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niekbergboer

Active Member
Jun 21, 2016
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For a low-power/low-price compromise, don't rule out the Core i3s: as I remarked in my build topic, those i3s are essentially dual-core Xeons. Put them om a server motherboard with ECC RAM, and you've got yourself a cheap low-power server.
 
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gea

Well-Known Member
Dec 31, 2010
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As the title says - I am running around in circles trying to decide how to build my next server. My requirements for myself are:

1) Low power (Xeon-D is definitely on the menu)
2) Must be able to run ESXI or Hyper-V
3) Must be able to take my existing 5x 3Tb WD Se drives (with space to grow)
4) IPMI
5) 10GbE (either copper or fiber) for future networking expansion with a growing lab

In regards to number 2, I am hoping to make it an all-in-one deal for the home. It will run Server 2012, my file storage, and Plex server among whatever else comes to mind. I want to run either pfSense or Sophos as well... hence needing multiple GbE NICs. My biggest piece that's stumping me is HOW to run the NAS part... either run it as hardware RAID 5/6 and have Windows Server share it out, or a software option? Suggestions?

In the end I am hoping to ditch a Mac Mini and Drobo setup I've been using, sell the Drobo, and re-use the drives. Budget limit is $1000 if I can stay below that, the better. Thinking Xeon-D (don't know if 4 cores will be enough) with around 32Gb RAM, a couple new SSDs, and a U-NAS case (or something else similar). Have no current target power limit but my last server run around 220w average, want to be below 100 if ideal.
One of the SuperMicro Boards with onboard LSI HBA offers this,
either a Xeon/Celeron-D (up from 20W Dualcore) or Socket 1151 with G4400 or better

see my build examples
http://www.napp-it.org/doc/downloads/napp-it_build_examples.pdf

You can also try my Solaris based ZFS storage VM for a ZFS software Raid
http://napp-it.de/doc/downloads/napp-in-one.pdf
 

mumford

New Member
Jun 25, 2016
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Rumor is that the new AMD Zen idles at 2.5W (4 cores) and 5W (8 cores). Also, Intel's Kirby Lake is coming out in a couple months as well. I suggest that you wait for a little while.
 

T_Minus

Build. Break. Fix. Repeat
Feb 15, 2015
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I really like the E3-1220L V2 + $60 SuperMicro E3 motherboard as "LOW POWER" with virtualization options still.

I've had mine for sale a while and no bites, I think I'm going to convert (after some convincing by others here ;) ;)) it into a 'free' esxi box that runs my house pfsense router, and maybe a linux VM for temp monitoring and door alarms when I find some suitable sensors.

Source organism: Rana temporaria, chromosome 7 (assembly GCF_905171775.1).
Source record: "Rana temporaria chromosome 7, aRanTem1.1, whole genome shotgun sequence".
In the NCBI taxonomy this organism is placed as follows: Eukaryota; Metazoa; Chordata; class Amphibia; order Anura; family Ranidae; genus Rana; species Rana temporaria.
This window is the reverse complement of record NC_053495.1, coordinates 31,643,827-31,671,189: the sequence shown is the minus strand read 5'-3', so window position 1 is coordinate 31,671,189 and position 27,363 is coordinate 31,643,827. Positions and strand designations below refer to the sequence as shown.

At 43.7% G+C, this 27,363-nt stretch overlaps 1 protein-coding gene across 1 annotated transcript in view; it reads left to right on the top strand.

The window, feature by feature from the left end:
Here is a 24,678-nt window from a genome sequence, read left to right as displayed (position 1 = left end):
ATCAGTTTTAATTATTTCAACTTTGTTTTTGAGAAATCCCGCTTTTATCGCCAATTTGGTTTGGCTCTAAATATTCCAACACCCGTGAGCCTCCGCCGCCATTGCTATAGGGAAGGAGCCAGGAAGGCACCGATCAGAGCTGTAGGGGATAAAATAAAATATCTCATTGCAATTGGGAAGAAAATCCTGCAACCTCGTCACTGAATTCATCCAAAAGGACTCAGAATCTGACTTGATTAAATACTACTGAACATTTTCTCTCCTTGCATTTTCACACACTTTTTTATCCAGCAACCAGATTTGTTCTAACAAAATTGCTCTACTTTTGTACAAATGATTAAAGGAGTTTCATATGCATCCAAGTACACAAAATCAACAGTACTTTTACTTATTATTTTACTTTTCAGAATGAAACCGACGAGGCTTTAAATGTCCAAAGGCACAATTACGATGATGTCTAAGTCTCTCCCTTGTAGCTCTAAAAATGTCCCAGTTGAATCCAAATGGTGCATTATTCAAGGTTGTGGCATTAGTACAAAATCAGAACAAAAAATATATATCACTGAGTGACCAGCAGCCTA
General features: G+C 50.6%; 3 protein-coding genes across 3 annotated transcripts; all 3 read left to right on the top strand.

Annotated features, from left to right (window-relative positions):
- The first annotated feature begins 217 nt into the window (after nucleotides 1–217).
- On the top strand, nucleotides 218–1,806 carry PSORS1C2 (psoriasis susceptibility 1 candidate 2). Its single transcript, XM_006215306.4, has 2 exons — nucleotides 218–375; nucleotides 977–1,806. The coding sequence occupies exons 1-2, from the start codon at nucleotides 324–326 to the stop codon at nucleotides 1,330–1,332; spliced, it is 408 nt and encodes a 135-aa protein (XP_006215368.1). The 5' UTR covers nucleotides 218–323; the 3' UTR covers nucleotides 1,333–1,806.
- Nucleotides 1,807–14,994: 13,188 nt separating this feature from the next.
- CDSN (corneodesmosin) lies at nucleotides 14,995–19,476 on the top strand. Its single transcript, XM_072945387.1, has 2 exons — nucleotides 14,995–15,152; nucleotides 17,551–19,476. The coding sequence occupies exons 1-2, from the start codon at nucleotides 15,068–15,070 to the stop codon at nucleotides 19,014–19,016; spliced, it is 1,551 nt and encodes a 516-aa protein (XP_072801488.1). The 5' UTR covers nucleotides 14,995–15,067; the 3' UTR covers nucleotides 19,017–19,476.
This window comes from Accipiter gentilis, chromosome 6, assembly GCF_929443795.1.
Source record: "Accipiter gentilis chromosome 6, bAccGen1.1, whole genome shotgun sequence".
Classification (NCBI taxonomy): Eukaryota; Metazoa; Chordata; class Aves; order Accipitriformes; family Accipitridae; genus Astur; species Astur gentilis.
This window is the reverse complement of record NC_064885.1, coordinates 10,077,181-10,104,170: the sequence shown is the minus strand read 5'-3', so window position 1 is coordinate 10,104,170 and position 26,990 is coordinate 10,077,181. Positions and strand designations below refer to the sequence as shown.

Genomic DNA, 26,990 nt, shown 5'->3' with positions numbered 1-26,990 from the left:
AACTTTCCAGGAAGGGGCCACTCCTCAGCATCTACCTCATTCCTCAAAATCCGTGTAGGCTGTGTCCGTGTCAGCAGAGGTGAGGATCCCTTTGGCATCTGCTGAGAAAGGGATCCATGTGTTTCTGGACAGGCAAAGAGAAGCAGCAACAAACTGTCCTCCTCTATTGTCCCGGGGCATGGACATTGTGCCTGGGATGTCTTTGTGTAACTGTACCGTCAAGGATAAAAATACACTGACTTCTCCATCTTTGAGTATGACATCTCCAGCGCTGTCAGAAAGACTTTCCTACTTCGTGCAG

The E3-1220L V2 is, to me, one of Intels 'great' CPUs of the past for power usage and 'power' it has.... and of course ECC, VT-x, VT-d :)
 

Michael Hall

Member
Oct 9, 2015
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For a low-power/low-price compromise, don't rule out the Core i3s: as I remarked in my build topic, those i3s are essentially dual-core Xeons. Put them om a server motherboard with ECC RAM, and you've got yourself a cheap low-power server.
Non-Atom derived Celerons and Pentiums (i.e. the Gxxxx series) support ECC RAM and VT-d too, though they're probably less suitable for the OP, as they lack HyperThreading. I've got a G3220 on a Supermicro X10SL7-F with ECC RAM in my NAS.
 

helsyeah

Active Member
Aug 22, 2015
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Non-Atom derived Celerons and Pentiums (i.e. the Gxxxx series) support ECC RAM and VT-d too, though they're probably less suitable for the OP, as they lack HyperThreading. I've got a G3220 on a Supermicro X10SL7-F with ECC RAM in my NAS.
I must be missing something, I don't see that VT-d is supported on Pentiums/Celerons, at least on ARK: Intel® Pentium® Processor G3220 (3M Cache, 3.00 GHz) Specifications

EDIT: Actually, for that matter, I don't see it on the i3's as well: Intel® Core™ i3-4160 Processor (3M Cache, 3.60 GHz) Specifications

I must be missing something...
 

niekbergboer

Active Member
Jun 21, 2016
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Switzerland

tenet

Member
May 4, 2015
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As the title says - I am running around in circles trying to decide how to build my next server. My requirements for myself are:

1) Low power (Xeon-D is definitely on the menu)
2) Must be able to run ESXI or Hyper-V
3) Must be able to take my existing 5x 3Tb WD Se drives (with space to grow)
4) IPMI
5) 10GbE (either copper or fiber) for future networking expansion with a growing lab
You didn't mention cost or chassis constraints. Have you looked at something like this for your needs: Supermicro | Products | SuperServers | 1U | 5018D8-AR12L

You could always purchase a different chassis and go with that board/CPU combo. Just keep in mind that it only comes with 2x1GBe and 2x10GBe SFP+ instead of 6+2, so that might be a negative.